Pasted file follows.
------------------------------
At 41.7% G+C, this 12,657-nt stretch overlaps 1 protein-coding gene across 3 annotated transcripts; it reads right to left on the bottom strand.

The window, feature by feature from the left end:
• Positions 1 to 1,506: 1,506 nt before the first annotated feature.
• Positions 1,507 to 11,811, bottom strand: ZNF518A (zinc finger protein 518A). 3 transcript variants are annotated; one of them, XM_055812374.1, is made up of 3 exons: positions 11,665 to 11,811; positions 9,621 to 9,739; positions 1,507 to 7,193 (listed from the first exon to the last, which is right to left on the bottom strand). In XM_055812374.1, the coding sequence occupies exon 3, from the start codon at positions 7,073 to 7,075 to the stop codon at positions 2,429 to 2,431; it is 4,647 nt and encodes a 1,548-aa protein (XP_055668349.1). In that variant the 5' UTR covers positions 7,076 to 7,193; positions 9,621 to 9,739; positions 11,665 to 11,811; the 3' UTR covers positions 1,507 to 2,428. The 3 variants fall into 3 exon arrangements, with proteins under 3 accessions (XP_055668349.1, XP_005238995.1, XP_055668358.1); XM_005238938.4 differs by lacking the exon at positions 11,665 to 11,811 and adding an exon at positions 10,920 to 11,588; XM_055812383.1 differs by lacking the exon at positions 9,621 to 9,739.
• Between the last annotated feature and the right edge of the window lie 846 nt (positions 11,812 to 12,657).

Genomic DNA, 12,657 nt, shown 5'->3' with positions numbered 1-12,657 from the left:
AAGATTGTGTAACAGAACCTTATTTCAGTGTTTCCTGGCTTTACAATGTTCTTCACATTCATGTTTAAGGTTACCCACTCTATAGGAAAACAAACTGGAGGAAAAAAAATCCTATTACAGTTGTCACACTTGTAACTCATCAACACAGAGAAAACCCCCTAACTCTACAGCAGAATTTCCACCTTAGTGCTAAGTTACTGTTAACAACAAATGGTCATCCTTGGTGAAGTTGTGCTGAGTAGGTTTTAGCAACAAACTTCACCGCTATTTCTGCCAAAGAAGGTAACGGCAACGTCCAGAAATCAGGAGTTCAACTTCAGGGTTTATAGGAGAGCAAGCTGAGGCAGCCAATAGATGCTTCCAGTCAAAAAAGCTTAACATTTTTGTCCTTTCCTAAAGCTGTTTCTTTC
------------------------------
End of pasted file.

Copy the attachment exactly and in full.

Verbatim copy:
At 41.7% G+C, this 12,657-nt stretch overlaps 1 protein-coding gene across 3 annotated transcripts; it reads right to left on the bottom strand.

The window, feature by feature from the left end:
• Positions 1 to 1,506: 1,506 nt before the first annotated feature.
• Positions 1,507 to 11,811, bottom strand: ZNF518A (zinc finger protein 518A). 3 transcript variants are annotated; one of them, XM_055812374.1, is made up of 3 exons: positions 11,665 to 11,811; positions 9,621 to 9,739; positions 1,507 to 7,193 (listed from the first exon to the last, which is right to left on the bottom strand). In XM_055812374.1, the coding sequence occupies exon 3, from the start codon at positions 7,073 to 7,075 to the stop codon at positions 2,429 to 2,431; it is 4,647 nt and encodes a 1,548-aa protein (XP_055668349.1). In that variant the 5' UTR covers positions 7,076 to 7,193; positions 9,621 to 9,739; positions 11,665 to 11,811; the 3' UTR covers positions 1,507 to 2,428. The 3 variants fall into 3 exon arrangements, with proteins under 3 accessions (XP_055668349.1, XP_005238995.1, XP_055668358.1); XM_005238938.4 differs by lacking the exon at positions 11,665 to 11,811 and adding an exon at positions 10,920 to 11,588; XM_055812383.1 differs by lacking the exon at positions 9,621 to 9,739.
• Between the last annotated feature and the right edge of the window lie 846 nt (positions 11,812 to 12,657).

Genomic DNA, 12,657 nt, shown 5'->3' with positions numbered 1-12,657 from the left:
AAGATTGTGTAACAGAACCTTATTTCAGTGTTTCCTGGCTTTACAATGTTCTTCACATTCATGTTTAAGGTTACCCACTCTATAGGAAAACAAACTGGAGGAAAAAAAATCCTATTACAGTTGTCACACTTGTAACTCATCAACACAGAGAAAACCCCCTAACTCTACAGCAGAATTTCCACCTTAGTGCTAAGTTACTGTTAACAACAAATGGTCATCCTTGGTGAAGTTGTGCTGAGTAGGTTTTAGCAACAAACTTCACCGCTATTTCTGCCAAAGAAGGTAACGGCAACGTCCAGAAATCAGGAGTTCAACTTCAGGGTTTATAGGAGAGCAAGCTGAGGCAGCCAATAGATGCTTCCAGTCAAAAAAGCTTAACATTTTTGTCCTTTCCTAAAGCTGTTTCTTTC